The Namib - Desert of Superlatives

The Namib Desert shows many superlatives. It is e.g. the oldest desert in the world. Depending on the point of view, the hour of its birth can be located 120 million years ago, with the formation of today's huge dunes dating back 2 million years ago.

The desert covers a huge area on the west coast of Africa of around 2,000 km in length and around 160 km in width, which extends from the famous Skeleton Coast in the north to the Walvis Bay in the middle and finally to the diamond mining area in the south of Namibia.

This post shows photos of our first stage to get to the mighty dune 45, which is 45 kilometers from the park entrance at Sesriem towards Sossusvlei and is about 170 meters high. Depending on the position of the sun, air and sand temperature, the dunes shine in the most magnificent colors.

However, if you want to photograph their contours and shadows, then you have to get up early because you have to overcome two hurdles before you reach the dune. On the one hand, the access to the desert in Sesriem is opened quite early, but it takes some time until you are finally cleared and allowed to drive in the desert. If you are late, you have to line up in the back and then it can take time. We were the third vehicle in the row and far ahead of the buses and day trippers.

The second hurdle is the journey itself, because at least 45 km have to be mastered, on which there are all kinds of things to see in order to reach the dune 45, which you can climb up along a fixed path. If you are unlucky, you will only be at the top when the sun is at its zenith and the contours of the dunes are beginning to blur. And finally you want to go further to Sossusvlei to see "Big Daddy" the highest dune with a height of over 380 meters. This takes time and, in the last few kilometers, also an off-road vehicle that you also have to steer through sand.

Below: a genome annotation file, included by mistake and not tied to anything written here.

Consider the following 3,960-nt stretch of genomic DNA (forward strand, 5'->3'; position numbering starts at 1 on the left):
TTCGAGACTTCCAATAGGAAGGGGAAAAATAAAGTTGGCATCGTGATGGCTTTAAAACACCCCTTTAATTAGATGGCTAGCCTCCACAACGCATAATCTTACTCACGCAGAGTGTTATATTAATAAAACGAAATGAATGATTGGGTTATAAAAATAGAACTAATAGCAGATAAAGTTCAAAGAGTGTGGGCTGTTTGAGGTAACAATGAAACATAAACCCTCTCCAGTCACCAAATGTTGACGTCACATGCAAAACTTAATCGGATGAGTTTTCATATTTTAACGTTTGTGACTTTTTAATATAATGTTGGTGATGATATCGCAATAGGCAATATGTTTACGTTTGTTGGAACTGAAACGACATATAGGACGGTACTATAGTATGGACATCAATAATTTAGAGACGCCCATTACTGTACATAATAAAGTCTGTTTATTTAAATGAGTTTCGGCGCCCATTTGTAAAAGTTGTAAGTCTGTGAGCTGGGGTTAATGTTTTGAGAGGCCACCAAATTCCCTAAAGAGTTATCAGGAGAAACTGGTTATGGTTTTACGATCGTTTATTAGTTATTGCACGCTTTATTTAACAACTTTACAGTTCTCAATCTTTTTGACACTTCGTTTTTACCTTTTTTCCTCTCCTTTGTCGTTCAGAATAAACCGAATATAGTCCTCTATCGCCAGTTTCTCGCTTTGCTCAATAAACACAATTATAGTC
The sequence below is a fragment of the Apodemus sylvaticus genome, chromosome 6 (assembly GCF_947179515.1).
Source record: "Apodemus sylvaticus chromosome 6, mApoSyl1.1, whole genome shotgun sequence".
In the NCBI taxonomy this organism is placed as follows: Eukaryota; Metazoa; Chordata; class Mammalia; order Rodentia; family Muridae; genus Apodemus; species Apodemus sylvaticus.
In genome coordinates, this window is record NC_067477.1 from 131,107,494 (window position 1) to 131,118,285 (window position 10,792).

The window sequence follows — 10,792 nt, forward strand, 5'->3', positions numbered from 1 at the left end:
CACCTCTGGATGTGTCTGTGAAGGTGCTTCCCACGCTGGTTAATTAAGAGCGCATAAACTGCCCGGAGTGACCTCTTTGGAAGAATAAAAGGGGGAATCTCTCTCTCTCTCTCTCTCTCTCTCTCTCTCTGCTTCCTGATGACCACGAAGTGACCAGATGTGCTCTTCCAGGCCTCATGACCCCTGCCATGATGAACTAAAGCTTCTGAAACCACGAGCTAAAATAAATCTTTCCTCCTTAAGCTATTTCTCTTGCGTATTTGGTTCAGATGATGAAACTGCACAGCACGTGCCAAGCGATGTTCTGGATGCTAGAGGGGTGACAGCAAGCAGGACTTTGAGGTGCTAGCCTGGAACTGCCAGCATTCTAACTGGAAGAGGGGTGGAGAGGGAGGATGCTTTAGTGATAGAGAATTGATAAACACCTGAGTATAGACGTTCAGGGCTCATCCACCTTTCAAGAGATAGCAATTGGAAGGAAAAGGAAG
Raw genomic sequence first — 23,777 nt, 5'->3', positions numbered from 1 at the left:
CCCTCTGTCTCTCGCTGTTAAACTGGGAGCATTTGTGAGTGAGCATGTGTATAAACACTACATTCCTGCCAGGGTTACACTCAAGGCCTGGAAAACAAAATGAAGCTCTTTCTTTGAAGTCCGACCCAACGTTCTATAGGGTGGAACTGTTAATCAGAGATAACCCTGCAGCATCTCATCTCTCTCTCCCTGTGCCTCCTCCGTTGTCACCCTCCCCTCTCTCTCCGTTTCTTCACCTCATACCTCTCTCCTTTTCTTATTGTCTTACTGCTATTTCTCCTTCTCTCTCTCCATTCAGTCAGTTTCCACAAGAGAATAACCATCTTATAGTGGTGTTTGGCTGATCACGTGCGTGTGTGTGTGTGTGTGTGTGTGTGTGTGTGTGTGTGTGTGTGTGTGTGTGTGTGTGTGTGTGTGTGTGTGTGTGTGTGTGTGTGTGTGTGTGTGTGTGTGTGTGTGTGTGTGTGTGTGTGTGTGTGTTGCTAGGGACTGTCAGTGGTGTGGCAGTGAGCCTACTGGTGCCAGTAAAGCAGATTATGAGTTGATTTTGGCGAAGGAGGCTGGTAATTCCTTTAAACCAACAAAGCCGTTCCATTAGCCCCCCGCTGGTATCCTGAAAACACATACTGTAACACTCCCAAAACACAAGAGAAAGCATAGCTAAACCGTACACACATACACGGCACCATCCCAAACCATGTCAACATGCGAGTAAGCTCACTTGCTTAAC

Country

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Picture 1: Sunrise at camp

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Picture 2: Anyone arriving late at the gate will have to wait

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Picture 3: The slope to the dunes

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Picture 4: The slope to the dunes

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Picture 5: The slope to the dunes

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Picture 6: An ostrich crosses the road

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Picture 7: Black-backed jackals on the roadside

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Picture 8: The first higher dunes

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Picture 9: The Namib dune landscape

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